True or false: making great coffee at home requires either a finicky pour-over coffee set-up or a fancy, expensive automatic brewer?
For most people most of the time, the answer is false.
That’s good news if you’re just getting into brewing coffee at home, or you’ve struggled to get consistent pour-overs, or your cheap-o coffee maker never does justice to good coffee.
I’m going to share how the AeroPress addresses all that in one fell swoop. As a bonus, it also means you’ll never be stuck with hotel or office coffee again.
Verdict: highly recommended. The AeroPress makes it easy to brew great coffee consistently. Of course it’s not the only way, but for most people, it’s the simplest. It shines in terms of brewing versatility, travel-friendliness, and overall ease of use. Just remember that it’s best for 1-2 servings, and it cannot make true espresso.
It’s a bit of a quirky device. In fact, it’s literally the only brewer of its type, which makes for some unique pros and cons.
Below is my detailed take on what they are, how best to use it, and who’ll like it best.
This article might contain affiliate links. As a member of programs including Amazon Associates, I earn from qualifying purchases.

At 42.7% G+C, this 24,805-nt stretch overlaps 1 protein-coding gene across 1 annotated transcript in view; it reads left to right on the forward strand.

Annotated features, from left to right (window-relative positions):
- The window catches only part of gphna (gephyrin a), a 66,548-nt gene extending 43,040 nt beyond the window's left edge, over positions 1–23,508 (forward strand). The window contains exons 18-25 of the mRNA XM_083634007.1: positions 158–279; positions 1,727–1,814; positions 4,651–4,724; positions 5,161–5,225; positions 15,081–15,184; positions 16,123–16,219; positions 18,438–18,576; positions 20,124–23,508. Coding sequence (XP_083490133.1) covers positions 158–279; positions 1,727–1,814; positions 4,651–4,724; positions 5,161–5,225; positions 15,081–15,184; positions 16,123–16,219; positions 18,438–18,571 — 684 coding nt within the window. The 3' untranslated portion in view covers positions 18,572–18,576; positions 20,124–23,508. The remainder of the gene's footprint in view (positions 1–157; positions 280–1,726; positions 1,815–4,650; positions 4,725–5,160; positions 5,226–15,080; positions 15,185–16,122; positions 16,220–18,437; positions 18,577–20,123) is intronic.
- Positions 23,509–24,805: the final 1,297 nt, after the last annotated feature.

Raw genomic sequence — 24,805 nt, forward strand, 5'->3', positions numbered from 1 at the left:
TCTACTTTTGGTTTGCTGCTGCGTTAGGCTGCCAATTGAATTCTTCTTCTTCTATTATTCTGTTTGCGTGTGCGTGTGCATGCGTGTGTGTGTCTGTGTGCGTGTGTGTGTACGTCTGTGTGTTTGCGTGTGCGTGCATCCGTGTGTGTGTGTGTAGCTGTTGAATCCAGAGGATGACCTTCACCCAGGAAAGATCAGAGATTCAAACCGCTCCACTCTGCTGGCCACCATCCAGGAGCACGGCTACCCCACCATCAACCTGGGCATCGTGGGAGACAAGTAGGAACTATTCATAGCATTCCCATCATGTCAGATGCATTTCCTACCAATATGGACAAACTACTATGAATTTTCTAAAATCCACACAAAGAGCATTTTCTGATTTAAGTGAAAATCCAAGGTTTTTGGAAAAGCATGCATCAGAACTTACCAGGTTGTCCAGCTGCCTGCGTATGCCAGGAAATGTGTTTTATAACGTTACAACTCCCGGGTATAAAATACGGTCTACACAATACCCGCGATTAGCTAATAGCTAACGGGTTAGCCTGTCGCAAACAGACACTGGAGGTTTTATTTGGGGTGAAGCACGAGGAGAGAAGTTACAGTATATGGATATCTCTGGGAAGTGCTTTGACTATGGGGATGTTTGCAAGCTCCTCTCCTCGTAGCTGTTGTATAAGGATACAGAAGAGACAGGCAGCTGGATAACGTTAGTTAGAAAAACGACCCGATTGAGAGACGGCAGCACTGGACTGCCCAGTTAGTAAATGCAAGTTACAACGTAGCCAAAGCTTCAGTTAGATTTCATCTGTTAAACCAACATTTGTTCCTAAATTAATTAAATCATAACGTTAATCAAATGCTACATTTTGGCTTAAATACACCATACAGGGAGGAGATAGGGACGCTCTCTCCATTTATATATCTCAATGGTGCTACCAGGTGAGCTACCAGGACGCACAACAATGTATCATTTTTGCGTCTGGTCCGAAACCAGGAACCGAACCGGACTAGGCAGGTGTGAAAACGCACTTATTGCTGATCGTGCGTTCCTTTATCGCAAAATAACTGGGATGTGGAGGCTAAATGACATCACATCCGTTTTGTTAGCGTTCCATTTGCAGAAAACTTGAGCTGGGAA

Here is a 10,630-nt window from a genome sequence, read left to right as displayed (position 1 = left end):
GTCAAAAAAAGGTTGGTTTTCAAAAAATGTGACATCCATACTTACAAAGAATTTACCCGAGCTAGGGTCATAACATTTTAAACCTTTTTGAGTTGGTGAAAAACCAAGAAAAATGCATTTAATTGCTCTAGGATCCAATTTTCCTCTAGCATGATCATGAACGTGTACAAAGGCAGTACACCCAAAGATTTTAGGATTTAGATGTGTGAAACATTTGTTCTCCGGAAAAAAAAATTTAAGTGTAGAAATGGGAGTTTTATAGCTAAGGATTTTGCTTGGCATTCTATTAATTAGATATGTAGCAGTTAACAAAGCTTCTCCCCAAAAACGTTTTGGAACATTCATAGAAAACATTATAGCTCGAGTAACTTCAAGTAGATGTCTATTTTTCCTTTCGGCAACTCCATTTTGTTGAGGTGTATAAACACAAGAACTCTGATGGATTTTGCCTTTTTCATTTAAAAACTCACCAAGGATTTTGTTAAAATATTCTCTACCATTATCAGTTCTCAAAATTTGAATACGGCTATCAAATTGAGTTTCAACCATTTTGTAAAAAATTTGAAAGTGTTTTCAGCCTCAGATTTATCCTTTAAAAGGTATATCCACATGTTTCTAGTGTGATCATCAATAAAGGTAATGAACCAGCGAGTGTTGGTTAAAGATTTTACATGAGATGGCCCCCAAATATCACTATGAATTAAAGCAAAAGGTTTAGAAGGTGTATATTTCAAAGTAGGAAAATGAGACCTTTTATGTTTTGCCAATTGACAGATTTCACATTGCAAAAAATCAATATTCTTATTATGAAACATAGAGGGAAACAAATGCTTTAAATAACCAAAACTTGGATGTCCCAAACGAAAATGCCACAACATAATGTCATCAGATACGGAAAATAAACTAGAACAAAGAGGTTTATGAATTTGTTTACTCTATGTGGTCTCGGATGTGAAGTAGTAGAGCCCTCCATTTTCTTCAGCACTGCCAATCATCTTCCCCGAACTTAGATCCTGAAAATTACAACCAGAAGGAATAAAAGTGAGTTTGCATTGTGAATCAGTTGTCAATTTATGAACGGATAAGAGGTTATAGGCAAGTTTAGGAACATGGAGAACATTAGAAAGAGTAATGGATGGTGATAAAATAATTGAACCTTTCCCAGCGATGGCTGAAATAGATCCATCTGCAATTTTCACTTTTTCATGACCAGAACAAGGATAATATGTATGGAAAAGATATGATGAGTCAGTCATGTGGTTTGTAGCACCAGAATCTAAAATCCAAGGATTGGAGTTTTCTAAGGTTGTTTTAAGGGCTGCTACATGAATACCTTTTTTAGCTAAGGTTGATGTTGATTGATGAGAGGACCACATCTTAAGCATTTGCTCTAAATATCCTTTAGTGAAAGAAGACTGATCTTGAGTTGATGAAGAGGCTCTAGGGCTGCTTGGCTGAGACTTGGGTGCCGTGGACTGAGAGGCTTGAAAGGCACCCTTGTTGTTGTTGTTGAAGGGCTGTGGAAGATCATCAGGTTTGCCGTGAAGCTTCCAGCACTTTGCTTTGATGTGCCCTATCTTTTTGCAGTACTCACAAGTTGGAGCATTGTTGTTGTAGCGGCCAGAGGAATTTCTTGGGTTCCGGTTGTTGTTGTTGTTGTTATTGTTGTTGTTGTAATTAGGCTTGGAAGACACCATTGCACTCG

What Does The AeroPress Do Best?
It’s incredibly convenient
The AeroPress is lightweight, compact, tough, and not expensive. It also works with tiny and dirt-cheap filters that are easy to find.
If that’s not a practical package, I don’t know what is!
Perhaps even more importantly, it’s more of a standalone brewing device than your typical pour-over set-up. A scale and a fancy grinder help, but for reasons I’ll elaborate on below, they’re far less necessary (which is perfect for traveling).
Good AeroPress coffee requires minimal skill
As much as I love the pour-over brewing process, there’s no question that it can be finicky.
Do you have the ideal grind size with an optimal water temperature and a very precise gooseneck kettle?
If not, well, good luck getting the same results twice in a row! For that matter, consistency totally goes out the window in situations like a hotel or office…unless you’re crazy enough to pack a scale. (Hey, no judgment; I’ve seriously considered it!)
It’s the sort of thing where great results just require falling in love with the process, as cheesy as that sounds.
And I’m right there. Even so, the AeroPress has a delightful simplicity. Just eyeball coffee amounts by scoop or handful size, eyeball water volume by the markings on its side, and don’t even bother with a fancy kettle. You just dump the water in and swirl.
It’s not like it requires no thought or attention–after all, it’s still a manual brewer. A sloppy, haphazard process still won’t yield great results.